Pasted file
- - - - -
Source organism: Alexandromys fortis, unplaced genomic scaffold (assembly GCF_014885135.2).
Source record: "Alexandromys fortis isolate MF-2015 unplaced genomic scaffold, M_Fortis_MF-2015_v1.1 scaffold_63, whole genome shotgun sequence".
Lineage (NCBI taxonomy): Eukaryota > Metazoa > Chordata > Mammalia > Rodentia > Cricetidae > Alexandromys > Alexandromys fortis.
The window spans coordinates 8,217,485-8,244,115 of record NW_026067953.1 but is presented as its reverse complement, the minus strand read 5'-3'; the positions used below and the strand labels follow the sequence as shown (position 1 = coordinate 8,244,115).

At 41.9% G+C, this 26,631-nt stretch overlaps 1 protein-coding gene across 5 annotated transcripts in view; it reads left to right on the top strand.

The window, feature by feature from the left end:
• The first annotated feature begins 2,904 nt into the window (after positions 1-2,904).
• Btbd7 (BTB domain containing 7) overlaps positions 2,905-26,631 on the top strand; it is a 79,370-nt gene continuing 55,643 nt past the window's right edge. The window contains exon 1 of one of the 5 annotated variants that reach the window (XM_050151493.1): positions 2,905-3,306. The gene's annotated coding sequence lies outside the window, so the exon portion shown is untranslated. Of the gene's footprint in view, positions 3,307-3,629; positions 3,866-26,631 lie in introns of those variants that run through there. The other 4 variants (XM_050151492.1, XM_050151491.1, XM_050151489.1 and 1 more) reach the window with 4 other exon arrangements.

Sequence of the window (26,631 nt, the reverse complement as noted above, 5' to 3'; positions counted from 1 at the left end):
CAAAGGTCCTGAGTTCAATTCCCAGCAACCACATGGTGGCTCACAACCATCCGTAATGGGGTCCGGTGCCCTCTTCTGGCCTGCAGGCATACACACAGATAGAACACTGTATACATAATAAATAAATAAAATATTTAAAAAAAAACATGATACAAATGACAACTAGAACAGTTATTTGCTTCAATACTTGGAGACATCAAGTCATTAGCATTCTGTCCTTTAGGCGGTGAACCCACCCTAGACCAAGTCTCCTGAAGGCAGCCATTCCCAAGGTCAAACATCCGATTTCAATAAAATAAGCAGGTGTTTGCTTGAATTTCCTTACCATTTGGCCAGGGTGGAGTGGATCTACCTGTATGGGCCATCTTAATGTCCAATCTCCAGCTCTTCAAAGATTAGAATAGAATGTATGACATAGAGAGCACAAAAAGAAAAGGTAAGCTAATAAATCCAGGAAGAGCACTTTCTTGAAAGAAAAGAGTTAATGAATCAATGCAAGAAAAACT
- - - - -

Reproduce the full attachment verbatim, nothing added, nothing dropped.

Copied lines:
Source organism: Alexandromys fortis, unplaced genomic scaffold (assembly GCF_014885135.2).
Source record: "Alexandromys fortis isolate MF-2015 unplaced genomic scaffold, M_Fortis_MF-2015_v1.1 scaffold_63, whole genome shotgun sequence".
Lineage (NCBI taxonomy): Eukaryota > Metazoa > Chordata > Mammalia > Rodentia > Cricetidae > Alexandromys > Alexandromys fortis.
The window spans coordinates 8,217,485-8,244,115 of record NW_026067953.1 but is presented as its reverse complement, the minus strand read 5'-3'; the positions used below and the strand labels follow the sequence as shown (position 1 = coordinate 8,244,115).

At 41.9% G+C, this 26,631-nt stretch overlaps 1 protein-coding gene across 5 annotated transcripts in view; it reads left to right on the top strand.

The window, feature by feature from the left end:
• The first annotated feature begins 2,904 nt into the window (after positions 1-2,904).
• Btbd7 (BTB domain containing 7) overlaps positions 2,905-26,631 on the top strand; it is a 79,370-nt gene continuing 55,643 nt past the window's right edge. The window contains exon 1 of one of the 5 annotated variants that reach the window (XM_050151493.1): positions 2,905-3,306. The gene's annotated coding sequence lies outside the window, so the exon portion shown is untranslated. Of the gene's footprint in view, positions 3,307-3,629; positions 3,866-26,631 lie in introns of those variants that run through there. The other 4 variants (XM_050151492.1, XM_050151491.1, XM_050151489.1 and 1 more) reach the window with 4 other exon arrangements.

Sequence of the window (26,631 nt, the reverse complement as noted above, 5' to 3'; positions counted from 1 at the left end):
CAAAGGTCCTGAGTTCAATTCCCAGCAACCACATGGTGGCTCACAACCATCCGTAATGGGGTCCGGTGCCCTCTTCTGGCCTGCAGGCATACACACAGATAGAACACTGTATACATAATAAATAAATAAAATATTTAAAAAAAAACATGATACAAATGACAACTAGAACAGTTATTTGCTTCAATACTTGGAGACATCAAGTCATTAGCATTCTGTCCTTTAGGCGGTGAACCCACCCTAGACCAAGTCTCCTGAAGGCAGCCATTCCCAAGGTCAAACATCCGATTTCAATAAAATAAGCAGGTGTTTGCTTGAATTTCCTTACCATTTGGCCAGGGTGGAGTGGATCTACCTGTATGGGCCATCTTAATGTCCAATCTCCAGCTCTTCAAAGATTAGAATAGAATGTATGACATAGAGAGCACAAAAAGAAAAGGTAAGCTAATAAATCCAGGAAGAGCACTTTCTTGAAAGAAAAGAGTTAATGAATCAATGCAAGAAAAACT